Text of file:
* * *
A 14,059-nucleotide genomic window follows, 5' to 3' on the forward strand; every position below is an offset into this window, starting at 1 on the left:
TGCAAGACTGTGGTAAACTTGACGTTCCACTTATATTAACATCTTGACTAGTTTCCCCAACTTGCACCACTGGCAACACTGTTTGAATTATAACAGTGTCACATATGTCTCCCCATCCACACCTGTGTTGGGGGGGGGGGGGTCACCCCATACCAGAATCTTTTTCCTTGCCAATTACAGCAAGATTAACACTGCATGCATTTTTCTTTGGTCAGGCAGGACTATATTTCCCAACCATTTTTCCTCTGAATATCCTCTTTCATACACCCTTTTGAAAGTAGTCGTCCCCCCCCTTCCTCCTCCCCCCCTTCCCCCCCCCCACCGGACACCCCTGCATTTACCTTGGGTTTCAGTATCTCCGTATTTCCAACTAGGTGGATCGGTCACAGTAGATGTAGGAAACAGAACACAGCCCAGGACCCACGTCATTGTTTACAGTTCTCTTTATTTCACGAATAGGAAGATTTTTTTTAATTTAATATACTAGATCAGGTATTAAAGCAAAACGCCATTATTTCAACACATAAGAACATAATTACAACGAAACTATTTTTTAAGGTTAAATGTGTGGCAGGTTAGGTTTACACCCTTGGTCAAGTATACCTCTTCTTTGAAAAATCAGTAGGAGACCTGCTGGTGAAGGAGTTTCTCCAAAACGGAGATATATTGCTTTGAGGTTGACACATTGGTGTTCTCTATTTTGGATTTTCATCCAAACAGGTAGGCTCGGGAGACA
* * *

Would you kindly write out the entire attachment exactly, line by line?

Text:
A 14,059-nucleotide genomic window follows, 5' to 3' on the forward strand; every position below is an offset into this window, starting at 1 on the left:
TGCAAGACTGTGGTAAACTTGACGTTCCACTTATATTAACATCTTGACTAGTTTCCCCAACTTGCACCACTGGCAACACTGTTTGAATTATAACAGTGTCACATATGTCTCCCCATCCACACCTGTGTTGGGGGGGGGGGGGTCACCCCATACCAGAATCTTTTTCCTTGCCAATTACAGCAAGATTAACACTGCATGCATTTTTCTTTGGTCAGGCAGGACTATATTTCCCAACCATTTTTCCTCTGAATATCCTCTTTCATACACCCTTTTGAAAGTAGTCGTCCCCCCCCTTCCTCCTCCCCCCCTTCCCCCCCCCCACCGGACACCCCTGCATTTACCTTGGGTTTCAGTATCTCCGTATTTCCAACTAGGTGGATCGGTCACAGTAGATGTAGGAAACAGAACACAGCCCAGGACCCACGTCATTGTTTACAGTTCTCTTTATTTCACGAATAGGAAGATTTTTTTTAATTTAATATACTAGATCAGGTATTAAAGCAAAACGCCATTATTTCAACACATAAGAACATAATTACAACGAAACTATTTTTTAAGGTTAAATGTGTGGCAGGTTAGGTTTACACCCTTGGTCAAGTATACCTCTTCTTTGAAAAATCAGTAGGAGACCTGCTGGTGAAGGAGTTTCTCCAAAACGGAGATATATTGCTTTGAGGTTGACACATTGGTGTTCTCTATTTTGGATTTTCATCCAAACAGGTAGGCTCGGGAGACA